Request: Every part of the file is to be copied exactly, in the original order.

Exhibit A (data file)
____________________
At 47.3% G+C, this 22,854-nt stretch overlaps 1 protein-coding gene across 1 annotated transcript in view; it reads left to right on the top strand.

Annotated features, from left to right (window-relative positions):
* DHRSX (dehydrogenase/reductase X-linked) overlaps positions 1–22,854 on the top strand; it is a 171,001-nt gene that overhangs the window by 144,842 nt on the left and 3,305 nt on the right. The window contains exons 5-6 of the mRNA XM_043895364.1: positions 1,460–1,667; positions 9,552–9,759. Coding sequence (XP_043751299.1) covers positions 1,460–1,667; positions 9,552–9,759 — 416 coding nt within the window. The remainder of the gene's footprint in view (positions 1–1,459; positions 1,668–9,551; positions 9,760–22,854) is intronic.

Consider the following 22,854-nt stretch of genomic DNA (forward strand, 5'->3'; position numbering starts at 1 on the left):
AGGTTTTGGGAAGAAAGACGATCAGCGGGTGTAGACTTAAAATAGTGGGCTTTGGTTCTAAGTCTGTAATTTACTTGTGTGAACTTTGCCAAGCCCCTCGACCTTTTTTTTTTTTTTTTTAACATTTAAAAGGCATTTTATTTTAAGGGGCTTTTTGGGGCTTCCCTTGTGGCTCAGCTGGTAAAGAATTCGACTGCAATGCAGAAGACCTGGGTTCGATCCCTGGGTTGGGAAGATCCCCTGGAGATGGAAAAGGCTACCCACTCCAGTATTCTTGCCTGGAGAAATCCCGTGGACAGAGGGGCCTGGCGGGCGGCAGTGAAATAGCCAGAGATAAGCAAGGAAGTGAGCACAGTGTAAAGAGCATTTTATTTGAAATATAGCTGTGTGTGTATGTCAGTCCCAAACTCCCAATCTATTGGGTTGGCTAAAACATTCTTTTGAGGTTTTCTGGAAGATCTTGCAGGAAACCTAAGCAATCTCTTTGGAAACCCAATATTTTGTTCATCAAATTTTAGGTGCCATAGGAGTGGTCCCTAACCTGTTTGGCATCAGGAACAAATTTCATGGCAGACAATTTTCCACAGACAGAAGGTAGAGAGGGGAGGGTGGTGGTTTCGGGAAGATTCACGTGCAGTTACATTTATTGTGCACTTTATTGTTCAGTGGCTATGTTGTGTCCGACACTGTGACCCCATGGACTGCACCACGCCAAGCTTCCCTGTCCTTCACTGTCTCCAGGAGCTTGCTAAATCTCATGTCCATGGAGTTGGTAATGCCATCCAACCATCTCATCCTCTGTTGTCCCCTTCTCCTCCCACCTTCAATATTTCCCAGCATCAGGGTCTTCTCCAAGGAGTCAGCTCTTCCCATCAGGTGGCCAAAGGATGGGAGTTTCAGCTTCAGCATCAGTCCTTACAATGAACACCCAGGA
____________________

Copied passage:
At 47.3% G+C, this 22,854-nt stretch overlaps 1 protein-coding gene across 1 annotated transcript in view; it reads left to right on the top strand.

Annotated features, from left to right (window-relative positions):
* DHRSX (dehydrogenase/reductase X-linked) overlaps positions 1–22,854 on the top strand; it is a 171,001-nt gene that overhangs the window by 144,842 nt on the left and 3,305 nt on the right. The window contains exons 5-6 of the mRNA XM_043895364.1: positions 1,460–1,667; positions 9,552–9,759. Coding sequence (XP_043751299.1) covers positions 1,460–1,667; positions 9,552–9,759 — 416 coding nt within the window. The remainder of the gene's footprint in view (positions 1–1,459; positions 1,668–9,551; positions 9,760–22,854) is intronic.

Consider the following 22,854-nt stretch of genomic DNA (forward strand, 5'->3'; position numbering starts at 1 on the left):
AGGTTTTGGGAAGAAAGACGATCAGCGGGTGTAGACTTAAAATAGTGGGCTTTGGTTCTAAGTCTGTAATTTACTTGTGTGAACTTTGCCAAGCCCCTCGACCTTTTTTTTTTTTTTTTTAACATTTAAAAGGCATTTTATTTTAAGGGGCTTTTTGGGGCTTCCCTTGTGGCTCAGCTGGTAAAGAATTCGACTGCAATGCAGAAGACCTGGGTTCGATCCCTGGGTTGGGAAGATCCCCTGGAGATGGAAAAGGCTACCCACTCCAGTATTCTTGCCTGGAGAAATCCCGTGGACAGAGGGGCCTGGCGGGCGGCAGTGAAATAGCCAGAGATAAGCAAGGAAGTGAGCACAGTGTAAAGAGCATTTTATTTGAAATATAGCTGTGTGTGTATGTCAGTCCCAAACTCCCAATCTATTGGGTTGGCTAAAACATTCTTTTGAGGTTTTCTGGAAGATCTTGCAGGAAACCTAAGCAATCTCTTTGGAAACCCAATATTTTGTTCATCAAATTTTAGGTGCCATAGGAGTGGTCCCTAACCTGTTTGGCATCAGGAACAAATTTCATGGCAGACAATTTTCCACAGACAGAAGGTAGAGAGGGGAGGGTGGTGGTTTCGGGAAGATTCACGTGCAGTTACATTTATTGTGCACTTTATTGTTCAGTGGCTATGTTGTGTCCGACACTGTGACCCCATGGACTGCACCACGCCAAGCTTCCCTGTCCTTCACTGTCTCCAGGAGCTTGCTAAATCTCATGTCCATGGAGTTGGTAATGCCATCCAACCATCTCATCCTCTGTTGTCCCCTTCTCCTCCCACCTTCAATATTTCCCAGCATCAGGGTCTTCTCCAAGGAGTCAGCTCTTCCCATCAGGTGGCCAAAGGATGGGAGTTTCAGCTTCAGCATCAGTCCTTACAATGAACACCCAGGA